Reunion 2009 offered Ed Stubbing, ND class of 1964, much more than a chance to see some of his classmates, although he relished the opportunity. “Meeting classmates I hadn’t seen in 45 years was magnificent,” he says. “Bonds were restored. Dormant friendships were reignited. Plans are already underway for contacts prior to our next reunion in 2014.”
For Stubbing, however, friendships weren’t the only things that got a boost during the June 4-7 event. The reunion re-energized his faith, especially after hearing University President Emeritus Rev. Theodore M. Hesburgh, CSC, deliver the homily at the All-Class Mass during the event’s final evening.
“Thanks to Father Hesburgh’s moving homily, I now begin and end each day with that beautiful prayer — ‘Come, Holy Spirit,’” Stubbing says.
Prior to the Mass, Stubbing and his wife, Lu, took part in the renewal of wedding vows in the Basilica of the Sacred Heart.
“My wife read [her vows] first. We looked at each other with the intensity of a love that has held us together for 46 years,” Stubbing says. “She started tearing up. I started tearing up. Three hundred couples in the Basilica were all tearing up. It was beautiful. How many colleges offer this moment of God’s grace for their graduates? I would return in five years for this moment alone.”
Though she’s only five years past graduation, it was the opportunity to reconnect with old friends that brought Arienne Thompson, ND class of 2004, to the reunion. Thompson, who lives in Washington, D.C., brought her sister Amelia Thompson, class of 2008, to share in the experience.
“There was a perfect storm of reasons for me to come back,” Thompson says. “It was my five-year, as well as the Black Alumni reunion, so I had plenty of friends from all over who would be returning to campus.”
While most of the 2,700 attendees participated in the scheduled events — which included 74 seminars, 24 open houses, eight tours and five meetings, along with class dinners, class Masses, receptions and informal gatherings — many alumni took advantage of their time on campus to reconnect with the University in their own way. For Thompson, that meant renting bicycles with friends to explore the campus they called home for four years.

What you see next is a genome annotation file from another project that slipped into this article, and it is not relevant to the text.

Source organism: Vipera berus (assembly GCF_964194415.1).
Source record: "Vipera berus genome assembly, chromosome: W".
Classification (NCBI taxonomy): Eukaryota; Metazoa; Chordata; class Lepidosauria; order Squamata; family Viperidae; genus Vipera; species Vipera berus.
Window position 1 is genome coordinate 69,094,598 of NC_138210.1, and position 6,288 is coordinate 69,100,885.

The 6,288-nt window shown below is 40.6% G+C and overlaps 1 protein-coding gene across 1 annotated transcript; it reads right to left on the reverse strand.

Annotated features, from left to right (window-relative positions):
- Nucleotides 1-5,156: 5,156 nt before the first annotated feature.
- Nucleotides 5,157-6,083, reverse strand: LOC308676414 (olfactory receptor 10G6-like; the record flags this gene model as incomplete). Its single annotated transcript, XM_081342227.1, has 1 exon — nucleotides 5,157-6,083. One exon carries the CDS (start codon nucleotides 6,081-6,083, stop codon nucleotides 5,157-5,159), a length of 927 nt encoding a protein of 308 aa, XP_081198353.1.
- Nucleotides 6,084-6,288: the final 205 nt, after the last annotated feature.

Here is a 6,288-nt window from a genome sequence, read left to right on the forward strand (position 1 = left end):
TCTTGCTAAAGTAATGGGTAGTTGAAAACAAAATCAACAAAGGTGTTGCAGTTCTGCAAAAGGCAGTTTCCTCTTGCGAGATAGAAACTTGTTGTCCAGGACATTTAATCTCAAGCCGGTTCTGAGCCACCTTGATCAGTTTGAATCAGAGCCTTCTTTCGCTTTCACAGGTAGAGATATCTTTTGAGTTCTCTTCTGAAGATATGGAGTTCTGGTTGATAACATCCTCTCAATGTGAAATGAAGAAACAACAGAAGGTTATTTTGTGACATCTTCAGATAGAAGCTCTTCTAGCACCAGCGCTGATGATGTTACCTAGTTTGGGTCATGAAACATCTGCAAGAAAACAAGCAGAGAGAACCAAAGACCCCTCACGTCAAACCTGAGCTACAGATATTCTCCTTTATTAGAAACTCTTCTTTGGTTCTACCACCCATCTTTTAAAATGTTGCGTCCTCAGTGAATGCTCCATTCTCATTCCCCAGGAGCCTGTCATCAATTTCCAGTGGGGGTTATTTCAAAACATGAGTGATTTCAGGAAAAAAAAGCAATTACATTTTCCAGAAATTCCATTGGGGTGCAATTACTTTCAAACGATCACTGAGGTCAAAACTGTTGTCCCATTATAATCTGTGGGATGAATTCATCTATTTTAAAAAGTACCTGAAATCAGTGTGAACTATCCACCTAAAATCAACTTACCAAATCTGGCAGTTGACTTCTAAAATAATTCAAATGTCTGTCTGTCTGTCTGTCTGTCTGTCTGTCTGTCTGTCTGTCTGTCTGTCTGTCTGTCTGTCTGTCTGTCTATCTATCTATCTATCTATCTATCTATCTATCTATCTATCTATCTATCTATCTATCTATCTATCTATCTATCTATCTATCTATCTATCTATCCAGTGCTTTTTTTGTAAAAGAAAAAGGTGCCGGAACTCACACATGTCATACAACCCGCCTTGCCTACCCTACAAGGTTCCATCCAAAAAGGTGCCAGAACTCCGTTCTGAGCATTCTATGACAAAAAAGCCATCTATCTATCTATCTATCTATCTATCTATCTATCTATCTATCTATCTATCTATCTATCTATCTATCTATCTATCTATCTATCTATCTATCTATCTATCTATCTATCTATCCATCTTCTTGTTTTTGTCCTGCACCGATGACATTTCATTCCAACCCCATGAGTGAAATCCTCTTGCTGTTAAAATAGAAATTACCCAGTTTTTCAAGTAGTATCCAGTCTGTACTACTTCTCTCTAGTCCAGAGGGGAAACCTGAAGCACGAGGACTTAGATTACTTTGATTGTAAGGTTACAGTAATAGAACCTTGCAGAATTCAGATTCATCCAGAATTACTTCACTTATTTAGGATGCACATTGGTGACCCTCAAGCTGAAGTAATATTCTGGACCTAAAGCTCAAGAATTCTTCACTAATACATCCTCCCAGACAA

“It was an idyllic ride, not only because of the scenery but also because the weather was absolutely perfect,” Thompson says. “We covered most of campus and were able to see all the new construction and plenty of old favorites — like Reckers, where we begrudgingly used actual money, rather than Flex points, to buy post-ride pizzas and smoothies.”
Whether by bicycle or on foot, touring the campus was a must for many who came to Reunion 2009. Some attendees, like Thompson, chose to enjoy their campus on their own; others took part in official tours. Either way, alumni got the opportunity to explore the campus, which had changed quite a bit since their days as students. Geddes Hall, the new home to the Center For Social Concerns; the Eck Hall of Law; and the soon-to-be-completed engineering building, Stinson-Remick Hall, were all popular tour attractions.
Attendees took part in a variety of educational seminars, which addressed such topics as health, religion, scientific developments and ND’s service work.
New to the reunion was Notre Dame Perspectives, a seminar series featuring faculty and alumni, which premiered to a packed house at Washington Hall. The topics, “The First 100 Days: What’s Next?” and “The Economic Crisis: Its Causes and Its Cures,” were followed by open discussion.
“The First 100 Days of President Obama was a well-rounded, mostly encouraging evaluation of the first 100 days,” Stubbing says. “There were insights and knowledge galore. I took three pages of notes.”